That Marc Leishman felt a bit of hurt Monday after falling to Zach Johnson in a playoff at the Open Championship is probably a good sign.

Though he has a newfound perspective on life after his wife, Audrey, suffered toxic-shock syndrome and nearly died in April, Leishman, 31, hasn’t lost his competitive instincts.

To prove that, you need only look at his 64-66 in the last two rounds at the Old Course, lifting him from T-50 to nearly being named champion golfer of the year. The Monday chase – in which he took the outright lead on the back nine until making his lone bogey, on the 16th hole – took too much out of the Aussie, and two bogeys on the first three holes of the four-hole playoff knocked him out of the hunt.

“I didn’t have my best stuff there,” he said. Yet, as he had with a T-5 at Hoylake a year ago, Leishman showed he can compete with the game’s elite, something that still means a great deal to him. Just not everything. “I can go home tomorrow and hug Audrey and the boys and celebrate a little bit,” Leishman said.

“It would have been nice to have a claret jug to drink out of to celebrate, but I’ll find something else.” Ryan Herrington


Though Jason Day saw another chance to win a major slip away this week – leaving a birdie putt short on the 18th hole at St Andrews that would have made him the fourth man in the British Open playoff – the 27-year-old Aussie refused to view the near-miss in a negative light.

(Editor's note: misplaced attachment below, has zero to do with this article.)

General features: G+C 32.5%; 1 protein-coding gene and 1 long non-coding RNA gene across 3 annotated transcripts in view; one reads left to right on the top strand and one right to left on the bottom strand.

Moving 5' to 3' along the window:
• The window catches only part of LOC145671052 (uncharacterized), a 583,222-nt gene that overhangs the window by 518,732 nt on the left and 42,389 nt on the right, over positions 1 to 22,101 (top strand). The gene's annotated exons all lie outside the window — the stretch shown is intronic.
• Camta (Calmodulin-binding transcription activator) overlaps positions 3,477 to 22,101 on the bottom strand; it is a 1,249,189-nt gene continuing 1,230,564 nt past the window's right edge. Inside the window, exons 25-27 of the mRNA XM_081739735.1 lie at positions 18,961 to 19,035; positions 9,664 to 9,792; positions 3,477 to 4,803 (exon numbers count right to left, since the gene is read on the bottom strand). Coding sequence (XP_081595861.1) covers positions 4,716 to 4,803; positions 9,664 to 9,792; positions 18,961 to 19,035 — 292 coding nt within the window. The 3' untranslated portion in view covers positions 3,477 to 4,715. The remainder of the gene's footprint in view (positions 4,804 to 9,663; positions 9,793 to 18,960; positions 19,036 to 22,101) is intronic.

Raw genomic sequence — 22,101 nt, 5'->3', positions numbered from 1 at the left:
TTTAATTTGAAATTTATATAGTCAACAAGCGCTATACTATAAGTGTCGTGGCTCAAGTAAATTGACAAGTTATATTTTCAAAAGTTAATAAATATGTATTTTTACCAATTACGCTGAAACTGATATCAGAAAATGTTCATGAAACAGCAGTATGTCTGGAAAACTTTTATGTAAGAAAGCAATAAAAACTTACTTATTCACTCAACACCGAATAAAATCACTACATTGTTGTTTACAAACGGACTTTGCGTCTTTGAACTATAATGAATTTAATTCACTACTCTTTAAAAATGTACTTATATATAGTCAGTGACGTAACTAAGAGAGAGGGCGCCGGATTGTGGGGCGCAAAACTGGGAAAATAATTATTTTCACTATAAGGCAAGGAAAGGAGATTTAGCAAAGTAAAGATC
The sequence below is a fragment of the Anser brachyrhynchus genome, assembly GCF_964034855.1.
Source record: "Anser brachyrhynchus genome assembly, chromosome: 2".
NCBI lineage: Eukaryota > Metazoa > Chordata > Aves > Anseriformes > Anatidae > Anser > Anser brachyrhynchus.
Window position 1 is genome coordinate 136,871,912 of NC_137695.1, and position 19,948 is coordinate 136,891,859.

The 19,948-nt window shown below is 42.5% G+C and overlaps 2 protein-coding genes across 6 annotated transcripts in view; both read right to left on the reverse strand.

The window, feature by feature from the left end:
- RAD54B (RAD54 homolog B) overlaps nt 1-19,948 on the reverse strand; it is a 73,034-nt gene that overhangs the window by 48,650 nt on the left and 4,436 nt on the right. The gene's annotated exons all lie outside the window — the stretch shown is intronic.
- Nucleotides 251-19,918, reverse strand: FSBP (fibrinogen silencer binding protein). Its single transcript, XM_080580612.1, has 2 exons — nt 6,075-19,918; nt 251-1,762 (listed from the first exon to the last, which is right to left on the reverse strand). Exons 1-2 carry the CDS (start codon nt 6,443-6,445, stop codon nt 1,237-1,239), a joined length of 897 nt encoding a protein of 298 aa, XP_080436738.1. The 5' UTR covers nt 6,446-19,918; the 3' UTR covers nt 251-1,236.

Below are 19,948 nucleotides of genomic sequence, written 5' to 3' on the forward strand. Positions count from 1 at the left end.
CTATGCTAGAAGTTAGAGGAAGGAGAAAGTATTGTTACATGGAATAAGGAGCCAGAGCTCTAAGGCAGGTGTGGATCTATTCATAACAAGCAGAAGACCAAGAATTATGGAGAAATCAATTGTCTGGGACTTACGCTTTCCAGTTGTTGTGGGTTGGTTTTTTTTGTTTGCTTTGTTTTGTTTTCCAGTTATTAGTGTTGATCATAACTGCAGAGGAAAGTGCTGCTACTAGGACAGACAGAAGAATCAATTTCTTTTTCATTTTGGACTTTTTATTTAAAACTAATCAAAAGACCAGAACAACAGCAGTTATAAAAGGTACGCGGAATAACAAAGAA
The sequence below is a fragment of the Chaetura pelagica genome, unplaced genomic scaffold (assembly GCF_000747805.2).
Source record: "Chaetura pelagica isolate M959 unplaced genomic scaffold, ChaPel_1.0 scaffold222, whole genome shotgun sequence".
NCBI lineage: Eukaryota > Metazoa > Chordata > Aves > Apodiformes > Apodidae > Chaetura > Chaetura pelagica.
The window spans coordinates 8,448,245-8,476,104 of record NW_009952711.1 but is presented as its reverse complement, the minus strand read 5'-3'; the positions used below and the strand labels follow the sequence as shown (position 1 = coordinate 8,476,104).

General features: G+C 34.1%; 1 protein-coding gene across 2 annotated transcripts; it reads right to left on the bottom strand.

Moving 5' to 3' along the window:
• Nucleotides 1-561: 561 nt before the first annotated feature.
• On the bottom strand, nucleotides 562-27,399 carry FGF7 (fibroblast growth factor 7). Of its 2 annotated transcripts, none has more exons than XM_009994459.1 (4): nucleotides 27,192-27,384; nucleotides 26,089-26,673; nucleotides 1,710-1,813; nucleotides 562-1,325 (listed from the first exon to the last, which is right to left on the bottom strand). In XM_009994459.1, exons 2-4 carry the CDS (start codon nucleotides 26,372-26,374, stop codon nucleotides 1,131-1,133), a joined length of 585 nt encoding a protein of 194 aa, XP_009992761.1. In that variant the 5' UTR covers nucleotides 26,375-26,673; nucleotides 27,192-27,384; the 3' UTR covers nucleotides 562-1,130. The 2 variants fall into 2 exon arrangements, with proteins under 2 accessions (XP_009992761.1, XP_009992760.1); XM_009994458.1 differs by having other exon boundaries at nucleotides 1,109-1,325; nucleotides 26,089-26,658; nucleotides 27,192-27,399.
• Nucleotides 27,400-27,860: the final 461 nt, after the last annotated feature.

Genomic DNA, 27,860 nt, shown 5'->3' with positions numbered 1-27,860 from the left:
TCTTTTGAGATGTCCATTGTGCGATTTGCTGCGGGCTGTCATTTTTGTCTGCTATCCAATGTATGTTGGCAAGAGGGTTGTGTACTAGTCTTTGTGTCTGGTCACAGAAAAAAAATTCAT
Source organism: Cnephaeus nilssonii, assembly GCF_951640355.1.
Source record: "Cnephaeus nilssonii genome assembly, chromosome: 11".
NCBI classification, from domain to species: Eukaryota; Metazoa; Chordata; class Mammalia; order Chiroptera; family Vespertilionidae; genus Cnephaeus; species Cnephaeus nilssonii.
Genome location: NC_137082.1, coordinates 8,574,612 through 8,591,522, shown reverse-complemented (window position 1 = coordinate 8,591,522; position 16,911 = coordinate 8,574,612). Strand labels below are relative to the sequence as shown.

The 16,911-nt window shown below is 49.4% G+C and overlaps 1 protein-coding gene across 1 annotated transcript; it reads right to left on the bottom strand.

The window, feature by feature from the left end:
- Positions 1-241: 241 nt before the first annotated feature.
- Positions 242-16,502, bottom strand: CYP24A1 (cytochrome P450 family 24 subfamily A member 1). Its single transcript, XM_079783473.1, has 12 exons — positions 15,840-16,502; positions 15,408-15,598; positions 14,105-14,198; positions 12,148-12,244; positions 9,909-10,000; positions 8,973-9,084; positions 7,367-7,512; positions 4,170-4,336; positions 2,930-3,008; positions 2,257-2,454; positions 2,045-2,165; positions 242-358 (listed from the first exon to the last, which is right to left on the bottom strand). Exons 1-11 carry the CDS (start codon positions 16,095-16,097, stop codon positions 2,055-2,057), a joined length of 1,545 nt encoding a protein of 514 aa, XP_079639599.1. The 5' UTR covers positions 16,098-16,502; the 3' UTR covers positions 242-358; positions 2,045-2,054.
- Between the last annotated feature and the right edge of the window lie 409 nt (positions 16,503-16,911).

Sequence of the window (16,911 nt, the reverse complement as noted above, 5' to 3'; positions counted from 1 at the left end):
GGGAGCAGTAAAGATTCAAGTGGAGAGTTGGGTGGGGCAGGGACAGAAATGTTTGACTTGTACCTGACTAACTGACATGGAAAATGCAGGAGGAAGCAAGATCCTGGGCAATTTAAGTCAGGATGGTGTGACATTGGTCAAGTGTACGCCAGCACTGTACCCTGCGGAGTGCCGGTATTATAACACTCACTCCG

“I really did the right things to give myself the opportunity at getting into the playoff and having a shot at winning my first major,” Day said after shooting a bogey-free 70 Monday.

“I played really good golf this week.”

With six top-fives in Majors since 2011, only his countryman Adam Scott (seven) has more in that span. Like at the U.S. Open, Day shared the lead after 54 holes at St Andrews, just the eighth player to do so in the same year since World War II. But he became the only one not to win either of them. As for his putt at 18, Day again had no regrets.

“I didn’t want to blast it way past the hole and hit it through the break,” said Day, whose T-4 improved on his previous best Open finish of T-30 in 2011. “Unfortunately, I thought it was a little bit faster, and it just pulled up short.” —Geoff Shackelford 


When Adam Scott birdied the 10th hole and joined Zach Johnson in the lead Monday at St Andrews, it marked the third time in four years the Aussie had been out front at the Open Championship with nine or fewer holes remaining. And yet two hours later, the 35-year-old was left to ponder a third heartbreaking collapse.

“It’s hard to digest it all at the moment,” Scott said. “But I probably needed a really good back nine, and I had a really poor back nine.”

Scott posted a four-over 40, after starting the day three back and going out in 31. He could have overcome his bogey on the par-5 14th, given its 5.225 final-round average. But on the next hole, a missed 18-inch par putt led to an unraveling that included a bogey on 17, an out-of-bounds tee shot on 18 and, ultimately, a T-10 showing, five out of the playoff.

The reunion with caddie Steve Williams, begun at Chambers Bay, has Scott focused and determined. But that isn’t always enough when a Major is on the line. Said Scott: “It’s a shame not to get in there and finish with a shot … but maybe it was too much to ask today.” — G.S